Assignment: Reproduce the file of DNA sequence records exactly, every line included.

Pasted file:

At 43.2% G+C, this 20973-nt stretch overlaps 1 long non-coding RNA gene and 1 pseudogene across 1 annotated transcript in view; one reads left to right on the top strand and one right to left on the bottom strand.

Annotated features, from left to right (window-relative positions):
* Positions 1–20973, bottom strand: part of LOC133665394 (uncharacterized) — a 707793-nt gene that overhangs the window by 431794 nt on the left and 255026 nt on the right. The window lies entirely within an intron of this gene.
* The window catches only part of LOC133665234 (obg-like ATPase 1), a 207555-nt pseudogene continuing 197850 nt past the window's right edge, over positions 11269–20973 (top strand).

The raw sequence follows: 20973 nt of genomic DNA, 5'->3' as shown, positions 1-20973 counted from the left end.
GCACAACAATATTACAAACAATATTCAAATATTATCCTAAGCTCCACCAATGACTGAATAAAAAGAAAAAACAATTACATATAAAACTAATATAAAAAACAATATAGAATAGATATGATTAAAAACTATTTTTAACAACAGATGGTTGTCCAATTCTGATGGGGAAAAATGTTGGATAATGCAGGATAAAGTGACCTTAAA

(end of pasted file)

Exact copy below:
At 43.2% G+C, this 20973-nt stretch overlaps 1 long non-coding RNA gene and 1 pseudogene across 1 annotated transcript in view; one reads left to right on the top strand and one right to left on the bottom strand.

Annotated features, from left to right (window-relative positions):
* Positions 1–20973, bottom strand: part of LOC133665394 (uncharacterized) — a 707793-nt gene that overhangs the window by 431794 nt on the left and 255026 nt on the right. The window lies entirely within an intron of this gene.
* The window catches only part of LOC133665234 (obg-like ATPase 1), a 207555-nt pseudogene continuing 197850 nt past the window's right edge, over positions 11269–20973 (top strand).

The raw sequence follows: 20973 nt of genomic DNA, 5'->3' as shown, positions 1-20973 counted from the left end.
GCACAACAATATTACAAACAATATTCAAATATTATCCTAAGCTCCACCAATGACTGAATAAAAAGAAAAAACAATTACATATAAAACTAATATAAAAAACAATATAGAATAGATATGATTAAAAACTATTTTTAACAACAGATGGTTGTCCAATTCTGATGGGGAAAAATGTTGGATAATGCAGGATAAAGTGACCTTAAA